In honor of International Women’s Day, you receive a 30% discount on three special books about women, written by women. The discount is while stock lasts on the three books mentioned below. Order and use discount code: Women
Rewriting Modernism offers a fresh reading of modernism from the perspective of three women fashion artists – Pan Yuliang, Nie Ou, and Yin Xiuzhen – who were professionally active at different stages in China’s political history. Analyzing Chinese works largely unknown in the English-language literature to date, Phyllis Teo investigates how the artists negotiated their identities in circumstances that made their status as women living in twentieth-century China particularly distinct.
My Mother’s Mother’s Mother is the first of its kind. This volume collects more than seventy South African women’s voices, from 1652 until today.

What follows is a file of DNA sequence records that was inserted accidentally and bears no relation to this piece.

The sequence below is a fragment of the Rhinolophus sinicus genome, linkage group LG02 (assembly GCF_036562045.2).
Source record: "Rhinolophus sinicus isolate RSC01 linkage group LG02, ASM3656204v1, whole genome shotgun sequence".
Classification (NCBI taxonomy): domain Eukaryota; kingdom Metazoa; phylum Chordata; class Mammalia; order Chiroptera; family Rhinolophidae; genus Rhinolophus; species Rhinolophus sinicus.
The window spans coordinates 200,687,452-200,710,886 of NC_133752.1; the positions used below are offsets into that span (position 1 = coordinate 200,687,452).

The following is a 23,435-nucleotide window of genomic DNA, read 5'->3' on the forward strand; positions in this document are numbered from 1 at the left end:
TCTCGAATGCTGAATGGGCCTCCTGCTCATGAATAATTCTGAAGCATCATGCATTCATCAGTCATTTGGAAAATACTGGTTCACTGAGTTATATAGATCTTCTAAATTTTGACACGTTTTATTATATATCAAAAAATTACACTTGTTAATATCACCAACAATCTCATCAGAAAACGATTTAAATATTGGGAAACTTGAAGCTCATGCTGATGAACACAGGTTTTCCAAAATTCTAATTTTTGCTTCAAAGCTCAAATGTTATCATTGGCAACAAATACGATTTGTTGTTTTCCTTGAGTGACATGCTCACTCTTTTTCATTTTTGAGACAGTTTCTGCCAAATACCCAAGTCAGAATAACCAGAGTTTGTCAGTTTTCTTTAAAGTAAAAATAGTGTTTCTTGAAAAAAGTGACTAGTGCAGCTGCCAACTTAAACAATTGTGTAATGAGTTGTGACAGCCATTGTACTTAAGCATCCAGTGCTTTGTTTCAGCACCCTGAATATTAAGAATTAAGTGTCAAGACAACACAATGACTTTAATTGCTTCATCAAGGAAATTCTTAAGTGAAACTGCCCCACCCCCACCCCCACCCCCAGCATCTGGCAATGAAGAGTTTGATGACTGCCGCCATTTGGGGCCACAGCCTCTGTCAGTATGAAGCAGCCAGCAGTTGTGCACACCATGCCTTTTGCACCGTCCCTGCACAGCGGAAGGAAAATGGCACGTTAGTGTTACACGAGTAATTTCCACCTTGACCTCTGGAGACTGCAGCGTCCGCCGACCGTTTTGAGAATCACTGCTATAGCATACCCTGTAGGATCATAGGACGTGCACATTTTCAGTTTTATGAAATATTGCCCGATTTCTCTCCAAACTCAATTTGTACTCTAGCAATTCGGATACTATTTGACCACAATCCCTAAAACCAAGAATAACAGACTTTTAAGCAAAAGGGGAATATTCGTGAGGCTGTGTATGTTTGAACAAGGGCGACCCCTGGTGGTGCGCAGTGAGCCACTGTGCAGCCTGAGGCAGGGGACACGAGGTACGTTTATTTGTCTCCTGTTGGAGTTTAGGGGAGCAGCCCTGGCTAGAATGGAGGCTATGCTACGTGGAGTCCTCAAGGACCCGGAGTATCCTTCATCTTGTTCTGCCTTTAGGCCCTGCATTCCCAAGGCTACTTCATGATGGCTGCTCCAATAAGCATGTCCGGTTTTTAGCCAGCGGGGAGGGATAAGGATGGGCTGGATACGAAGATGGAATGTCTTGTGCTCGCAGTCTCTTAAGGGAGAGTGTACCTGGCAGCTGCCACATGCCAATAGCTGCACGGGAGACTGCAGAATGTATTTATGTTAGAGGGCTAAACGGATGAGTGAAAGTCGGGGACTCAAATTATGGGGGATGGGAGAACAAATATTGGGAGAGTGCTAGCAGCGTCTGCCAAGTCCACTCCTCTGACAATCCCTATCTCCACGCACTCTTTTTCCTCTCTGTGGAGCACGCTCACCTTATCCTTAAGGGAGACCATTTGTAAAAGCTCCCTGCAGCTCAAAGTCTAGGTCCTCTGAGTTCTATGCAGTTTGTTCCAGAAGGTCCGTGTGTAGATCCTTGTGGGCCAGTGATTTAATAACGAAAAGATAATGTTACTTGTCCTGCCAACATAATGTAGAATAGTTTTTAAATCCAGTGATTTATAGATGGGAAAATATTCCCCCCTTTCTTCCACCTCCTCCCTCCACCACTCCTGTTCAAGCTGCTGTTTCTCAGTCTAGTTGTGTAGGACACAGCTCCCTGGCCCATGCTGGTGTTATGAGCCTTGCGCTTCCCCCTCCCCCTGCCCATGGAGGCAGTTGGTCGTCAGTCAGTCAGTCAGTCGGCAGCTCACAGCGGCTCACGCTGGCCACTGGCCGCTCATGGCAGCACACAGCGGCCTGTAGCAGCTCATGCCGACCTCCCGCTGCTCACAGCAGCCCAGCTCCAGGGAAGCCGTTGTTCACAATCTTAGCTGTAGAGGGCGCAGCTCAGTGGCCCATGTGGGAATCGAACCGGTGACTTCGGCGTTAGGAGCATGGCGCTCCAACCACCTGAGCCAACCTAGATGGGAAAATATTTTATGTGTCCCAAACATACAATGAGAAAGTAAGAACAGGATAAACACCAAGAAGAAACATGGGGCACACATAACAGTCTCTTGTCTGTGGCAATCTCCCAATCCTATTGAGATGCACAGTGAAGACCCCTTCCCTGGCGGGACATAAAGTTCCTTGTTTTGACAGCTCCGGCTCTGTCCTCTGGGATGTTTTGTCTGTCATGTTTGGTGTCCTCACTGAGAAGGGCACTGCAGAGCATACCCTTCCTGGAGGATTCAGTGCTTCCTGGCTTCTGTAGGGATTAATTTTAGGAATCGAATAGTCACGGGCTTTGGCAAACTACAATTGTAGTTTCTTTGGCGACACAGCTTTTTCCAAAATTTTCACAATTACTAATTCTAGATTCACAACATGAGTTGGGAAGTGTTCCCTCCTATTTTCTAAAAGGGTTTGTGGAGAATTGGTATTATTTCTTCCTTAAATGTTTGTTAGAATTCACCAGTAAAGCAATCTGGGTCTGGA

‘Timeous. Important. Courageous, as it executes a double rescue operation. Speaking in sister languages, the voices of foremothers and their daughters who never dreamt themselves to be connected, are hereby for the very first time brought into conversation across generations, race and class. And then, in an imaginative political act, they are all translated into English to be finally set free to breathe within the broader discourses of female writing.’
Mirrors of Entrapment and Emancipation explores the rich diversity of the meanings associated with the mirror and reflection in literature by women based on the works of the Persian Forugh Farrokhzad (1935-1967) and her American contemporary Sylvia Plath (1932-1963).
‘By using diverse literary theories the author is not only able to detect remarkable parallels in the work of the two poets, which would otherwise have largely remained unnoticed, but can show how similarly both women strove to overcome confining patriarchal definitions of womanhood in their creative work and to reconcile their own artistic ambitions with the expectations of their environment, thus revealing universal traits of the feminine struggle for self-expression across cultural borders and language barriers.’